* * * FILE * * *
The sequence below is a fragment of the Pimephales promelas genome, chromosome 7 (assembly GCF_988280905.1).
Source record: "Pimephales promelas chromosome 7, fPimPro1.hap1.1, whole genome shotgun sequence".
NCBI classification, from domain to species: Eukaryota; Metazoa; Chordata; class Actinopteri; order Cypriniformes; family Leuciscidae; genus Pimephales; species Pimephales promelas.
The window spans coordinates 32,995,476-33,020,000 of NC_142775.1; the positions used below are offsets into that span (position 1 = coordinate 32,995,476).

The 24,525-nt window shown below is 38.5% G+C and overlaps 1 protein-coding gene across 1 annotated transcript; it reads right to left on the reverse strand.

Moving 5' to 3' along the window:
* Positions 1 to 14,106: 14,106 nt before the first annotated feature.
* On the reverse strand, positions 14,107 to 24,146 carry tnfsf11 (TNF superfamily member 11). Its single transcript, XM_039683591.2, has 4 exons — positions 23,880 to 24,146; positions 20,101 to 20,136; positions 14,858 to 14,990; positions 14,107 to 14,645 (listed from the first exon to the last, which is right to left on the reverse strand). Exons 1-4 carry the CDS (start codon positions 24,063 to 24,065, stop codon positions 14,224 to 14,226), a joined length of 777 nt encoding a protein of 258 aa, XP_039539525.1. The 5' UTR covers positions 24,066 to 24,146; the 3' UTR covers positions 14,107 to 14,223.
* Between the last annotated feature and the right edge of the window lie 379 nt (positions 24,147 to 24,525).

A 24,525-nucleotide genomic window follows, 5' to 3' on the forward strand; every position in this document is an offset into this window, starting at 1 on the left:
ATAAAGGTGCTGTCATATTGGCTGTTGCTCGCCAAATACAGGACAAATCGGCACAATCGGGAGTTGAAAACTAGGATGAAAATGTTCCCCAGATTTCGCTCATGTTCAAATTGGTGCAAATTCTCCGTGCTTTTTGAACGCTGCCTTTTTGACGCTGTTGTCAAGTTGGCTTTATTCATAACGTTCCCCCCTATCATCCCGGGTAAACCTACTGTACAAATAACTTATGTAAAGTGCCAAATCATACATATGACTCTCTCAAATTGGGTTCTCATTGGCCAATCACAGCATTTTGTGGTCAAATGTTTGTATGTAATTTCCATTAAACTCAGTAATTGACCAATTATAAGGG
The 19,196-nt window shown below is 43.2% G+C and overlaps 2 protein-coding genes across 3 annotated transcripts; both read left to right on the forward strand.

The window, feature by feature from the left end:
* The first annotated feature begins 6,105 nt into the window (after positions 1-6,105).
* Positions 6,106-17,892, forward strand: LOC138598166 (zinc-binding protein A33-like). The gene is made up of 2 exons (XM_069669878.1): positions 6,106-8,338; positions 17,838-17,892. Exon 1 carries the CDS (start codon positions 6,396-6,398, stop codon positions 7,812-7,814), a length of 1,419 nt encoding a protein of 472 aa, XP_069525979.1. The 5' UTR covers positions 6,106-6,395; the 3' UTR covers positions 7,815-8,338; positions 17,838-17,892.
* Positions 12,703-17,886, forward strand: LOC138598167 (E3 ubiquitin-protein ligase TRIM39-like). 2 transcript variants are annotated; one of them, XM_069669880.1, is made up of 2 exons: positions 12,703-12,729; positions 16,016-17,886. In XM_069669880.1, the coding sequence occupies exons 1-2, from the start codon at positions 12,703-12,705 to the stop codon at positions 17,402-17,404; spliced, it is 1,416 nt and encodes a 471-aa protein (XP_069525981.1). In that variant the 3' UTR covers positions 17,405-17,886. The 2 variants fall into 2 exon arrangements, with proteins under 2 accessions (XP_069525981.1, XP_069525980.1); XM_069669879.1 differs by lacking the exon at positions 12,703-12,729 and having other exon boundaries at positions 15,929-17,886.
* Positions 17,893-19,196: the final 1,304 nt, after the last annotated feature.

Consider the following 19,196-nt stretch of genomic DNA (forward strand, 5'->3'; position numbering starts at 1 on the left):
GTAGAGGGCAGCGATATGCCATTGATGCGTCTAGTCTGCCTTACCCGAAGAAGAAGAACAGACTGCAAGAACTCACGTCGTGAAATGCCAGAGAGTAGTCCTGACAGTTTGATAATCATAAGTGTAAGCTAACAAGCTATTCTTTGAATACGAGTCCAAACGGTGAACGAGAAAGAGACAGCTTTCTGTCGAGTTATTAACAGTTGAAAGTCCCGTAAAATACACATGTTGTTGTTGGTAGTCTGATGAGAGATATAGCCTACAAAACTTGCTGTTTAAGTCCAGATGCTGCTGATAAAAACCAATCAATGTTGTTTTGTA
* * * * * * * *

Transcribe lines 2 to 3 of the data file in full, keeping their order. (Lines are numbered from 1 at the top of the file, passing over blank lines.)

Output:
Source record: "Pimephales promelas chromosome 7, fPimPro1.hap1.1, whole genome shotgun sequence".
NCBI classification, from domain to species: Eukaryota; Metazoa; Chordata; class Actinopteri; order Cypriniformes; family Leuciscidae; genus Pimephales; species Pimephales promelas.